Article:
So much to fight for: the state of sex workers' rights in the Netherlands

Published on 14 September 2020

Lees dit artikel in het Nederlands.

The debate in parliament about the Nordic Model earlier this month was the most recent attack on sex workers' rights in the Netherlands. In a year that included the proposal of a new law, and the problems many of us experienced due to Covid-19, it is easy to lose track of the current state of sex workers' rights in the Netherlands. Hence this overview.

Panic and solidarity

Without any warning, we lost our jobs. Covid-19 hit hard and suddenly, and for the first time in Dutch history, sex work became prohibited. Barbers, massage therapists, and other 'contact professions' were allowed to start working again on the 11th of May, but the government insisted that sex workers had to stay home until at least September.

Almost all sex workers were barred from receiving corona support, and many colleagues did not know what to do. Half a year without any income: How will I pay my rent? Where do I get the money for groceries? What will be left of my business?

The fact that we were allowed to start working again on the first of July was thanks to several initiatives from sex workers, who continuously kept pointing out how unsustainable this situation was. Posters were distributed, there were press releases, and a press conference.

Solidarity among colleagues took care of some of the groceries. An emergency fund was set up, as well as a helpline and, where possible, sex workers loaned each other money.

But that help did not reach everyone. More than a few colleagues could not make ends meet, resulting in evictions and empty bellies. Some of us saw no choice but to go to work anyway, which posed not only health risks, but also the risk of heavy fines and a criminal record. For undocumented colleagues there was also the danger of deportation. Clients with bad intentions knew that working was prohibited, and that sex workers were therefore less likely to report violence.

New law

Covid-19 was by no means the first blow to sex workers in the Netherlands in recent times. In December last year, the bill for the Sex Work Regulation Act (WRS) was published. It was a horrible proposal, and hundreds of people informed the Secretary of State why this proposal would mean a further weakening of the position of sex workers.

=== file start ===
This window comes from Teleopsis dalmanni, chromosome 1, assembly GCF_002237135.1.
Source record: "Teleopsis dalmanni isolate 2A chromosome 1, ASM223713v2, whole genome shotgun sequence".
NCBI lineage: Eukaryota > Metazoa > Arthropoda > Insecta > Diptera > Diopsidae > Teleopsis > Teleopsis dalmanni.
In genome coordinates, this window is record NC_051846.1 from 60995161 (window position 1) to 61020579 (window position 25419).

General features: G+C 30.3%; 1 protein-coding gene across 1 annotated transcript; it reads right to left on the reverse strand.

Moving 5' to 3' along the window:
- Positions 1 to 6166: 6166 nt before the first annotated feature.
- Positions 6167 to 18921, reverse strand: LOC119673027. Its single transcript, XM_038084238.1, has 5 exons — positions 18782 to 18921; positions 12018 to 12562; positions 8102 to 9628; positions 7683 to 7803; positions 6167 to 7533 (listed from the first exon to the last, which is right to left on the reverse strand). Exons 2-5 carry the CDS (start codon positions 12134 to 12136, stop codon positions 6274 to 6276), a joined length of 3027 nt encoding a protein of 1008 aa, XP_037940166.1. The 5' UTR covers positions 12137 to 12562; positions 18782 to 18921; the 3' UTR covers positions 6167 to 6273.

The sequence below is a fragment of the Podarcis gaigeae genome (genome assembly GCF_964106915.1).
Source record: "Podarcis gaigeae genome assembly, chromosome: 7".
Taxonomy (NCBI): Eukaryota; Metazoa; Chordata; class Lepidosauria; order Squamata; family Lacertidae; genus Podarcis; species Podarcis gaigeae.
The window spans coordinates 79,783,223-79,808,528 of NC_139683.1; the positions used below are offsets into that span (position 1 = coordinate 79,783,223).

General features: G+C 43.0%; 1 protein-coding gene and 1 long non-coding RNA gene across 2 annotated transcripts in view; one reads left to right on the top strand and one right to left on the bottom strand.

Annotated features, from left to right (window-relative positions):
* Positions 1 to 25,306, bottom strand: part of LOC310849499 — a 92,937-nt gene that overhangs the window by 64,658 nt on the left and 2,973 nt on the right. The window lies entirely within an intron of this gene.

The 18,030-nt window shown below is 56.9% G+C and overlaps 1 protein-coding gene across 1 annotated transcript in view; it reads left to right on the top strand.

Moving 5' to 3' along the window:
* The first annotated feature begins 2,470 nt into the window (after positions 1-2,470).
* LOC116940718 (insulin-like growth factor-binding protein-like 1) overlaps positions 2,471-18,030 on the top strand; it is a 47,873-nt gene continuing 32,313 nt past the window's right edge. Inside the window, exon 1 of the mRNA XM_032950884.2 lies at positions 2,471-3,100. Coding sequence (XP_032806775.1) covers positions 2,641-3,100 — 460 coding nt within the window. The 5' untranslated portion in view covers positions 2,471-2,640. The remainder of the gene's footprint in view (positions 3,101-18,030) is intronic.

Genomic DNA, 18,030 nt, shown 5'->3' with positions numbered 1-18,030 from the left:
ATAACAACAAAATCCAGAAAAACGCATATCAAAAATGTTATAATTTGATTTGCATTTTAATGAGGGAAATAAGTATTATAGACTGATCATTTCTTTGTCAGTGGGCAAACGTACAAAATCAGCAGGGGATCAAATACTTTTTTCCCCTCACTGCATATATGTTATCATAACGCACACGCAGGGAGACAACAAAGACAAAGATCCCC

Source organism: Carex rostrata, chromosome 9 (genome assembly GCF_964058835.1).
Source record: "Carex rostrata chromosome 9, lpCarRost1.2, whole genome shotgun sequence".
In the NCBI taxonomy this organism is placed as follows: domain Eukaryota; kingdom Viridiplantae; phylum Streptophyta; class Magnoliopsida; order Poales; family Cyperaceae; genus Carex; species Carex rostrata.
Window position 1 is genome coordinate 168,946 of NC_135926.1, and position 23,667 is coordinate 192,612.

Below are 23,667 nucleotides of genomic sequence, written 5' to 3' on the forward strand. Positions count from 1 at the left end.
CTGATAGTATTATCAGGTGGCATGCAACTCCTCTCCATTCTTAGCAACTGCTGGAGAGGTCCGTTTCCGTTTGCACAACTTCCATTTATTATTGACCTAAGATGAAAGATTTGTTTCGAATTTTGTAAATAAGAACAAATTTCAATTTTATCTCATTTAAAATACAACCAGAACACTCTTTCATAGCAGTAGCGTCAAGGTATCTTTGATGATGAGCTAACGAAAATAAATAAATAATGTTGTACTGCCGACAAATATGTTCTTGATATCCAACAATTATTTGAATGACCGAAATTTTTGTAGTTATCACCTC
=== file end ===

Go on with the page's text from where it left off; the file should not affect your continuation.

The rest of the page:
Despite this feedback, the proposal was sent to the Council of State (Raad van State) virtually unchanged and is expected to be discussed in Parliament this autumn.

Should the law be passed, all sex workers (including those working in a brothel or through an escort agency) will need their own permit. To get it, you must be 21 or older, be allowed to work in the Netherlands, and convince an official that you are 'self-reliant enough'. In all other cases you will not receive a permit, and will have to risk working without one.

Unlicensed workers will be fined 20.750 euros when caught. The same applies to collaborating with or offering a service to unlicensed sex workers. In some cases there is even a prison sentence of up to two years. It will therefore be more difficult and more dangerous for us to hire an accountant, driver, or assistant, for example. Customers of unlicensed sex workers are also punishable under the WRS.

All licensed sex workers, anyone caught working without license, and anyone who does not pass the licensing process, will be entered into a national register, which is cause for concern for many colleagues. Due to the stigma still attached to our profession, a registration as a sex worker is not without risk. There is no guarantee that this information will not have a negative effect on, for example, a visa application or the allocation of a home in the future.